To say that snowmobiling has changed over the past 30 or so years is a huge understatement.

The technology involved with the machines, the clothing, the trails – every aspect of the sport – has grown by incredible leaps and bounds.

But one thing that hasn’t changed is the feeling snowmobilers get when they hop on a Polaris, Ski Doo, or Arctic Cat, turn the key (or pull the rope), hear the engine roar, and smell the two-stroke exhaust in the air.

I know every time I fire up my sled it instantly takes me back to being a kid on a snowmobile with no cares in the world. For as much as I love the sport now, I haven’t spent a lifetime snowmobiling. In fact, I went a couple of decades without even giving the sport a second thought. But a few years back my wife and I were looking for something to get us through the dark, cold northern Minnesota winters and decided to invest in a used Polaris two-up.

After one trip we were hooked.

Now it’s a family affair featuring multiple sleds and many hours on the trails that run through the backwoods of the Arrowhead.

Before that my only snowmobiling experiences mostly revolved around riding on the back of someone else’s Ski Doo or Polaris as a teenager or trying to fix a broken Arctic Cat that just wouldn’t cooperate.

When I was about 14 o4 15 my dad bought a used Cat that when it ran was the coolest thing ever. I can’t recall what year it was made (probably the early 1970s or late 1960s) or which particular model it was, but I do remember it had the old leopard print seat.

I spent quite a few days on that sled, zipping back and forth in the field behind my house and carving paths through the snow.

Until the day it just quit running.

No matter how many times my dad pulled that rope – nothing. I remember him standing in two feet of snow yanking it over and over again until finally giving up and going inside, exhausted and red in the face.

Stubbornly I kept at it for days and weeks – and maybe even years (it’s been a long time and my memory is fuzzy) I’d go outside, turn the key, and start pulling the rope. Over and over and over. Friends would offer tips and tricks like pulling the plugs and pouring gas into the cylinders or shooting gas into the carb (maybe it had two carbs, who can remember all the details) but alas, that thing would not fire up.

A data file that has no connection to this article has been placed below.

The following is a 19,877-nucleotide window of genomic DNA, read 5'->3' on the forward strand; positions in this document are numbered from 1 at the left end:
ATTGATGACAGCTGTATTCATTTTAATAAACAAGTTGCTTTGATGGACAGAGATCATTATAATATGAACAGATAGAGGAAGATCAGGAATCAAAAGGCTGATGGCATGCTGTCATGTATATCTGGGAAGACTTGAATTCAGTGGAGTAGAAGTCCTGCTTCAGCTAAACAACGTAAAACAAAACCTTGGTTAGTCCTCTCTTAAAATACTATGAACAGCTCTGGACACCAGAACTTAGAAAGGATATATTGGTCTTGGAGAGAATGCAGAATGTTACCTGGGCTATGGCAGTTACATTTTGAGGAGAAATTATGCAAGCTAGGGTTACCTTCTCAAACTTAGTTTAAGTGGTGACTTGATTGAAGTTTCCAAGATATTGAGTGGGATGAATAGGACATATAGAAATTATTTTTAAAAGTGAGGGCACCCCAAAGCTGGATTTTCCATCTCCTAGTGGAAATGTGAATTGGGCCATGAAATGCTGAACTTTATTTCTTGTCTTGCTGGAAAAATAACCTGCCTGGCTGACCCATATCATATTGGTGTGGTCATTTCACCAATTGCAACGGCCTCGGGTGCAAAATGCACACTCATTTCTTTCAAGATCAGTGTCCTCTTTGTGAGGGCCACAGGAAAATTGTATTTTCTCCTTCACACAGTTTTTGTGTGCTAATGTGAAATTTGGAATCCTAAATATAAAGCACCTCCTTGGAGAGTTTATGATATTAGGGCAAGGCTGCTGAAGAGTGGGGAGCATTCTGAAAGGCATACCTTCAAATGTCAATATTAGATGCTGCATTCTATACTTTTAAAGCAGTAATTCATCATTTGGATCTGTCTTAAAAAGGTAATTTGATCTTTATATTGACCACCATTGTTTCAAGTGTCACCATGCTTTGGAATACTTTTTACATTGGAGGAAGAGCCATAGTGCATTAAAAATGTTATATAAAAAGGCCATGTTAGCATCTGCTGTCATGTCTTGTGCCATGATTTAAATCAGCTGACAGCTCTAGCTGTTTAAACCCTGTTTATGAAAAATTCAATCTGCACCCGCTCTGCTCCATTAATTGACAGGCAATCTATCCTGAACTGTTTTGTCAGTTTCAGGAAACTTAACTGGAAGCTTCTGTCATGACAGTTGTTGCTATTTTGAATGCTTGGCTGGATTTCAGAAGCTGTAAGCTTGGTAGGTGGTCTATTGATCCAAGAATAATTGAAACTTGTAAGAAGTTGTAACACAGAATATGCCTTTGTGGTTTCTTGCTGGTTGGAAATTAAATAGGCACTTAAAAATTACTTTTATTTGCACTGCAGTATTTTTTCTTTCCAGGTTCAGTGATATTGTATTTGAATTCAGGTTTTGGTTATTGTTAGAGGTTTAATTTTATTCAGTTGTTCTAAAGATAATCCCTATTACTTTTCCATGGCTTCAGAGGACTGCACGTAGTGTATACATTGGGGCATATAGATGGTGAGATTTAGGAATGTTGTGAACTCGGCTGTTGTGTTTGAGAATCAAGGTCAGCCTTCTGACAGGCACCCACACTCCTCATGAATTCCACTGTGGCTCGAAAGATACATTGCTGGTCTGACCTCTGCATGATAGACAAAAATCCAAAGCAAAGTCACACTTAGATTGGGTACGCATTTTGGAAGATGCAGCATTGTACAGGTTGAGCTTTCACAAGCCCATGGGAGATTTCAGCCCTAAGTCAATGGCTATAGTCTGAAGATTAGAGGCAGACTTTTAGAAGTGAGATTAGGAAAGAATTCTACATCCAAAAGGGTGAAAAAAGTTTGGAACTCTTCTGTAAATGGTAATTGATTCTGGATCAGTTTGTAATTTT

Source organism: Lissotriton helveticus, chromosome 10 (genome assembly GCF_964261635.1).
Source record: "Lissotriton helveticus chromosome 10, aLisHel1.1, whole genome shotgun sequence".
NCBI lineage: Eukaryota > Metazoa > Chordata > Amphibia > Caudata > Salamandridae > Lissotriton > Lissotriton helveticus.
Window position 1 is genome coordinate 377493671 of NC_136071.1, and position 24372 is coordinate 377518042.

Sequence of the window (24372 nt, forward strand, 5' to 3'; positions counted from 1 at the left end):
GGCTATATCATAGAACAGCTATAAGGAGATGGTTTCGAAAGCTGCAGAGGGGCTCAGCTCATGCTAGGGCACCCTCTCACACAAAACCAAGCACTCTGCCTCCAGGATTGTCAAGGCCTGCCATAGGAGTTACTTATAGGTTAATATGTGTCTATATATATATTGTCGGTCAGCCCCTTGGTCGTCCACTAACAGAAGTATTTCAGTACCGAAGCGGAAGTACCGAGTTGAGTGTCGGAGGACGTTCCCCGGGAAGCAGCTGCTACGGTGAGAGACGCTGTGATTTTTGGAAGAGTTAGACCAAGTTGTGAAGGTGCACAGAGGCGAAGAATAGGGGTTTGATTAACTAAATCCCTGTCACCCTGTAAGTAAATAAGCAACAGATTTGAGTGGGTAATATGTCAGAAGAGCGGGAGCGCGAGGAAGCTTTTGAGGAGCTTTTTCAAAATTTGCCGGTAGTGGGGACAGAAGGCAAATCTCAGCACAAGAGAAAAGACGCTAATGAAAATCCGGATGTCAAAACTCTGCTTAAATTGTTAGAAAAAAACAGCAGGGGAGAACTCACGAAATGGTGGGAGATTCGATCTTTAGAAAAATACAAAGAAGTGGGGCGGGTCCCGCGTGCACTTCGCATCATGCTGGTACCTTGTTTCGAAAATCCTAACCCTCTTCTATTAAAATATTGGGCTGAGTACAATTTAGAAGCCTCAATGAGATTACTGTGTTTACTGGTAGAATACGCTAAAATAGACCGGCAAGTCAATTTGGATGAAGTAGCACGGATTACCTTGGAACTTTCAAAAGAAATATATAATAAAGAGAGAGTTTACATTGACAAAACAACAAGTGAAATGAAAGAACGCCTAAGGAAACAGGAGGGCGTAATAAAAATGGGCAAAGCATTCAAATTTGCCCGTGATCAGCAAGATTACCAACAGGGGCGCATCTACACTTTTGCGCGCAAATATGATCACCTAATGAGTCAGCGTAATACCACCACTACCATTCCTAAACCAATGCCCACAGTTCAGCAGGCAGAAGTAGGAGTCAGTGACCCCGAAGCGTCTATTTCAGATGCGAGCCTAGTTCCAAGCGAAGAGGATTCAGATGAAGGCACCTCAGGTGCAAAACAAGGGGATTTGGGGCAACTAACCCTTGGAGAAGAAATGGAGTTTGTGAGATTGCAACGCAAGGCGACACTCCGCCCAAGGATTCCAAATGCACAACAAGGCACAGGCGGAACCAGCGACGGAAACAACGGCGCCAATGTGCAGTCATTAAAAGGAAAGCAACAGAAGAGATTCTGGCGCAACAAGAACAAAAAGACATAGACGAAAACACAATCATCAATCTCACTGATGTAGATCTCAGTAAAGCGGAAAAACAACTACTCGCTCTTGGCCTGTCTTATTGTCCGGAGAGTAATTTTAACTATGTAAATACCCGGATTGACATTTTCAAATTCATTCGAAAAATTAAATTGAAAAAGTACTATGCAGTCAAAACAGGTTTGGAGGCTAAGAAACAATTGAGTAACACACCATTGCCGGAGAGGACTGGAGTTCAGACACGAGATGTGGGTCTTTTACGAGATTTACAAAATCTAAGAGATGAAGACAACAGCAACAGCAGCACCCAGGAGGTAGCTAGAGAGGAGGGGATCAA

Back then we didn’t have the internet in our pockets via cell phones so there was no Googling the answer. If you didn’t know anything about small engines – which we apparently didn’t – then there was little hope of rousing the Cat from its slumber.

Eventually I gave up and settled for riding on the back of my neighbor Lance’s sled - if I remember correctly, was some version of a Polaris. I’m sure today that particular sled would be considered a vintage model and might even be sought after by the kind of guys and gals who collect snowmobiles.

But in the early to mid 1980s it was state-of-the-art.

Living in the country as we did then definitely had its advantages when it came to motor sports. We had miles and miles of untouched woods and fields to traverse – not to mention dirt roads glazed with frozen snow.

That’s where we spent a lot of time, ripping down the road, slamming on the brakes and sliding sideways on the slick surface – sparks flying. Every so often the machine would tip side-ways and we’d fall off, but no one ever really got hurt. We weren’t moving fast enough to do any real damage.

When I entered high school, I took a small engines class. For the first part of the year we tore down lawn mower engines and put them back together. After that we were able to bring in our own stuff to work on.

The first thing we did was tune up my friend Corey’s Arctic Cat. It was also a 70’s model with the sweet seat and the big engine. We cleaned it up nice and within a week his old beater was running perfectly.

Next, my friend John and I went to work on my sled, which it turned out, just needed the carbs cleaned. It took a while to get the parts and gaskets we needed to do the job – there was no eBay back then – but once we had it all back together, that old Cat fired up with ease and I was finally back in business.

The following weekend my friends and I made plans to ride from Buhl to Kinney and beyond if we could. There were no groomed snowmobile trails near us then you could get around through the woods on some unofficial routes.

We left town early and for the first half hour or so of that ride I remember feeling like it was the greatest experience ever. There I was floating across the snow through the back woods of northern Minnesota, not a care in the world, free as a bird.

I must have had a huge smile on my face – until the Arctic Cat died. Again. I was zipping along at a fine clip when it just bogged down and eventually shut off. It would start again, but it would hardly go a couple hundred yards without it bogging down.

One of my friend’s ended up towing me back to town where I spent the next who knows how many hours pulling the rope and cussing.

Nothing. Not even a burp.

It was in that moment that I swore I’d never, ever, go snowmobiling again.

On an Arctic Cat.


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